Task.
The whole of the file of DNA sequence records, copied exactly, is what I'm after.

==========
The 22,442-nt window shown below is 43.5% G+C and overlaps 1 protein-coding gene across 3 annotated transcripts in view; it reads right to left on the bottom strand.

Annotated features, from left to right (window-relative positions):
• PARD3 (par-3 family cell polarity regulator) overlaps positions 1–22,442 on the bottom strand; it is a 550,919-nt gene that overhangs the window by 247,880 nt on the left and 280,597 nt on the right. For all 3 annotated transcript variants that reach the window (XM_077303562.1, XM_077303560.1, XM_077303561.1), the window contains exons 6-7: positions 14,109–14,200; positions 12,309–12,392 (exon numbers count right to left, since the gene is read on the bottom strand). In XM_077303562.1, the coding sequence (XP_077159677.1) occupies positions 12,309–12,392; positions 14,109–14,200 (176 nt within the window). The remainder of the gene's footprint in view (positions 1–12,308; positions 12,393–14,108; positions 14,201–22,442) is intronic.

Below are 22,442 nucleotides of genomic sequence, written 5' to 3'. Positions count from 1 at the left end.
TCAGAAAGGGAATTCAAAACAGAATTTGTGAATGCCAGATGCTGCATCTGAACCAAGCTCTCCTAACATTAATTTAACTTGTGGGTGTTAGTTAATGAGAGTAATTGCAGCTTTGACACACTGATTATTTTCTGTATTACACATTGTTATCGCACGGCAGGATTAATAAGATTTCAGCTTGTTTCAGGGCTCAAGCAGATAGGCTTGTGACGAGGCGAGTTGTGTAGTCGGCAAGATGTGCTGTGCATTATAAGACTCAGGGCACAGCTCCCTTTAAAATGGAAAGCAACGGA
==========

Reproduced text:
The 22,442-nt window shown below is 43.5% G+C and overlaps 1 protein-coding gene across 3 annotated transcripts in view; it reads right to left on the bottom strand.

Annotated features, from left to right (window-relative positions):
• PARD3 (par-3 family cell polarity regulator) overlaps positions 1–22,442 on the bottom strand; it is a 550,919-nt gene that overhangs the window by 247,880 nt on the left and 280,597 nt on the right. For all 3 annotated transcript variants that reach the window (XM_077303562.1, XM_077303560.1, XM_077303561.1), the window contains exons 6-7: positions 14,109–14,200; positions 12,309–12,392 (exon numbers count right to left, since the gene is read on the bottom strand). In XM_077303562.1, the coding sequence (XP_077159677.1) occupies positions 12,309–12,392; positions 14,109–14,200 (176 nt within the window). The remainder of the gene's footprint in view (positions 1–12,308; positions 12,393–14,108; positions 14,201–22,442) is intronic.

Below are 22,442 nucleotides of genomic sequence, written 5' to 3'. Positions count from 1 at the left end.
TCAGAAAGGGAATTCAAAACAGAATTTGTGAATGCCAGATGCTGCATCTGAACCAAGCTCTCCTAACATTAATTTAACTTGTGGGTGTTAGTTAATGAGAGTAATTGCAGCTTTGACACACTGATTATTTTCTGTATTACACATTGTTATCGCACGGCAGGATTAATAAGATTTCAGCTTGTTTCAGGGCTCAAGCAGATAGGCTTGTGACGAGGCGAGTTGTGTAGTCGGCAAGATGTGCTGTGCATTATAAGACTCAGGGCACAGCTCCCTTTAAAATGGAAAGCAACGGA